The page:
WBCs, however, don’t give up their pursuit. One mechanism by which spirochetes evade the immune system is by infecting and living inside cells of the body. Cells offer not only nutrients for the microbe, but also protection. Interestingly, the cells lose some function, but continue to survive.
Many microbes have adapted to being able to live inside cells of the body. Microbes that have this ability are called intracellular microbes. Virtually, all of the microbes that enter the bloodstream, including borrelia and all the Lyme coinfections, all viruses, and some protozoa (such as babesia) and some yeast, have the capacity to live inside cells.
Once inside cells, the immune system can’t get to them. They’re also shielded from antibiotics. The immune system’s only recourse is targeting the infected cells with antibodies. The penalty for this, however, is that normal cells are also targeted (referred to as autoimmunity).
Symptoms occur when cells are stressed and lose function. This can result from the presence of intracellular bacteria or from destruction of cells by the autoimmune reaction to the presence of intracellular bacteria. Low-grade autoimmunity has been documented as the source of symptoms for Lyme carditis and Lyme arthritis.
The types of symptoms a person has depends on the cells being affected. A scientific article published in 2011 revealed that borrelia typically invades collagen-producing cells (fibroblasts) in heart, joints, and other tissues throughout the body, nerve cells and other cells in the brain and nervous system, and cells that line blood vessels (endothelial cells). Not surprisingly, heart, joint, and nervous system symptoms are dominant in Lyme disease.
In terms of symptoms, however, no two Lyme patients are exactly alike. This is likely because different strains of borrelia have preference for different types of cells in the body and coinfections, such as bartonella and babesia, have preference for other cell types in the body altogether. Again, the types of cells being compromised define the symptoms.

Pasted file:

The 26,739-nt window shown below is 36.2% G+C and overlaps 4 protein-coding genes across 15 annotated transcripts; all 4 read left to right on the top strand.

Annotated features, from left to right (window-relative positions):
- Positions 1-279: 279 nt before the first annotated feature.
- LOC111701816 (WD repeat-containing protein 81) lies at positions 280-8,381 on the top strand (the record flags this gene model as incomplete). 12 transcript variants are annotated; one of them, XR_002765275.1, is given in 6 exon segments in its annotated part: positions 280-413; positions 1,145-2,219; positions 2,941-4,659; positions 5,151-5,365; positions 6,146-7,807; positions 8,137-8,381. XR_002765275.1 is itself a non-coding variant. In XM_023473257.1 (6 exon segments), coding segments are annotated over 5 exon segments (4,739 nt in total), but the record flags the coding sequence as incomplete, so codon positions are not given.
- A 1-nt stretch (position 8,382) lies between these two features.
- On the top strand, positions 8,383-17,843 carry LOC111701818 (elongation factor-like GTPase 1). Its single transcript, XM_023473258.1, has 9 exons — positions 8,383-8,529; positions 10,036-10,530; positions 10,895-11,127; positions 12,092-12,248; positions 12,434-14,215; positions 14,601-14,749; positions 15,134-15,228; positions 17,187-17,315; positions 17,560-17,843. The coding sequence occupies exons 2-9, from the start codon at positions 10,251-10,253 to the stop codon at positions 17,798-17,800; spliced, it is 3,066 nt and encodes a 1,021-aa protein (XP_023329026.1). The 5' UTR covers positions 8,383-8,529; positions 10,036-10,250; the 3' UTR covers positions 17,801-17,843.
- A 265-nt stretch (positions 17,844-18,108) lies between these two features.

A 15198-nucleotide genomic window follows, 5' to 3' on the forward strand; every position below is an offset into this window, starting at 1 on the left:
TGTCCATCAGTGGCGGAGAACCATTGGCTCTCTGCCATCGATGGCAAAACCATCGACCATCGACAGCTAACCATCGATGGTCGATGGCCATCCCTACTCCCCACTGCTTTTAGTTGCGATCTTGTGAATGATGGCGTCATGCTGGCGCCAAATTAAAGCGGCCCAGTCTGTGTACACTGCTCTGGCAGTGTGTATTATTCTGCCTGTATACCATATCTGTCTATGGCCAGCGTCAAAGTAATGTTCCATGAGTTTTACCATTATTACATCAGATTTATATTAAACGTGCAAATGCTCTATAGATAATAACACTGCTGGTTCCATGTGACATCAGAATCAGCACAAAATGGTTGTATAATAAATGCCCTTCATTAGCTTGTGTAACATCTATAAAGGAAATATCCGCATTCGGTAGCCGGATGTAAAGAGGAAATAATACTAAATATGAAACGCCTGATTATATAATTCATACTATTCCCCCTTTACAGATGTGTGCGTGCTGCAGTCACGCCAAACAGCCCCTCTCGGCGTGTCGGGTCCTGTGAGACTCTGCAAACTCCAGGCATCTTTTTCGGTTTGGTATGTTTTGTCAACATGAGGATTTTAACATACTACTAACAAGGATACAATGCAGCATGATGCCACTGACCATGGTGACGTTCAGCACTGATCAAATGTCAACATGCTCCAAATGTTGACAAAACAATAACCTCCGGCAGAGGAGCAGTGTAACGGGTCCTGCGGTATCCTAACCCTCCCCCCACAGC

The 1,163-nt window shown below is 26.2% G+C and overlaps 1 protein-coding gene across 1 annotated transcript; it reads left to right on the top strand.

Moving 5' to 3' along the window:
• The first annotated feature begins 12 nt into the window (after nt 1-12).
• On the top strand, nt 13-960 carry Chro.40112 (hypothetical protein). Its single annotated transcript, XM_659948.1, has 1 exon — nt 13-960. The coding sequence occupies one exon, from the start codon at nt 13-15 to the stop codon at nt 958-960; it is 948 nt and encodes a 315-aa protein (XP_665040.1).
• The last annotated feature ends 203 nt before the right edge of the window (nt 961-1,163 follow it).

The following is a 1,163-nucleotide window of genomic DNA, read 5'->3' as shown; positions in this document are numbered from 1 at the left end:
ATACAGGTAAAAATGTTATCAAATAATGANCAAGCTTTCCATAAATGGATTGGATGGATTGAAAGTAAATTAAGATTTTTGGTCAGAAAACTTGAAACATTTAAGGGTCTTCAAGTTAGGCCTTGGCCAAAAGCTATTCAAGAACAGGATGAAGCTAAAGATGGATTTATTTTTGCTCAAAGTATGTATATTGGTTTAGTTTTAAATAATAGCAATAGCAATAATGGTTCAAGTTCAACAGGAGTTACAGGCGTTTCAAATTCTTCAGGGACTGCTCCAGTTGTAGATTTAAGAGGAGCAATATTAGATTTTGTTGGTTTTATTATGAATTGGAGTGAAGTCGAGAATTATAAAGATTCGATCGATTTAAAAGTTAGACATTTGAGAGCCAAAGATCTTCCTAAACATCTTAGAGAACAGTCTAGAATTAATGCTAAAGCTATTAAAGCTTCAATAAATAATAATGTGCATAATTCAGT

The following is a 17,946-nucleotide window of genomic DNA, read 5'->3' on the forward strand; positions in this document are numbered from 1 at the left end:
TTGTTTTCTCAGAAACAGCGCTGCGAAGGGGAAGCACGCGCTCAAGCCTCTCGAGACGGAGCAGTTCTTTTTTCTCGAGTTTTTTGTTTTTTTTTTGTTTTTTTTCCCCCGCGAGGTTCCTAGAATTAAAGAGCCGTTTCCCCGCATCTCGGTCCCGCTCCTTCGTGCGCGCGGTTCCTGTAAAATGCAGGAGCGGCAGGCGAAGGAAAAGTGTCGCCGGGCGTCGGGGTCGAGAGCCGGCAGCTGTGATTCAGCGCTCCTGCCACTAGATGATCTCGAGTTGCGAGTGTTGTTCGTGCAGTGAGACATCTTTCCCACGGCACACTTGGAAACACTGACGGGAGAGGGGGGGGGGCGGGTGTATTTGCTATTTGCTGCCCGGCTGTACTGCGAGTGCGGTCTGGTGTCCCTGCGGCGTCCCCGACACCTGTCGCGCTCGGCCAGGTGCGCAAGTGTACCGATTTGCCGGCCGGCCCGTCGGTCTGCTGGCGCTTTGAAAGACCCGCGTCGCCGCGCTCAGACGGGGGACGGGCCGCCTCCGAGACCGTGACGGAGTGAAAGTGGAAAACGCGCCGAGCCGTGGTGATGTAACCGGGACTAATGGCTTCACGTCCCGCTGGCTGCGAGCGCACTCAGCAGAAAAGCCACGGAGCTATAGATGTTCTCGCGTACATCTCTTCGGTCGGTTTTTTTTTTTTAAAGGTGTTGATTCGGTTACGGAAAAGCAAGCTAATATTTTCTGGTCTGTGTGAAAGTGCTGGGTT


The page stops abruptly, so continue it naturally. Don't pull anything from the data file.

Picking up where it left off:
Of course, intracellular bacteria can be present without causing symptoms. To cross the threshold of having symptoms, enough cells in the body must be affected, either by bacteria invading cells or the autoimmune reaction. The more cells affected, the greater the symptoms.
One factor that influences symptoms occurring is the load of bacteria at the initial infection—the greater the load, the higher the probability of symptomatic illness. Possibly a more important factor, however, is the health of a person’s cells.
As it turns out, our cells are not defenseless. All cells in the body have a mechanism for internal housekeeping called autophagy. Using this process, cells continually gather misfolded proteins, burned-out mitochondria, damaged DNA, and other worn-out parts and recycle them into new proteins and cell parts. Cells can use this same process to destroy or expel intracellular bacteria and other microbes.
When cellular health is compromised by poor health habits or factors such as chronic exposure to mold, chronic symptomatic illness is much more likely. It means that restoring cellular health is central to overcoming chronic Lyme disease.
Creating the Perfect Environment for Healing
Healing is the ability of cells to regenerate and recover from being stressed. Healing can only occur if ongoing stresses are reduced enough for cellular recovery (and therefore healing) to occur.
No doubt, killing bacteria and other microbes is essential for cellular healing, but it must be done without upsetting the delicate balance of other microbes that inhabit the body. This is the problem with antibiotics. Conventional antibiotics don’t penetrate into cells very well, but do disrupt the balance of normal flora in the gut and skin. Prolonged use of antibiotics typically leads to a host of issues that disrupt cellular healing and often doesn’t eradicate the ongoing infection.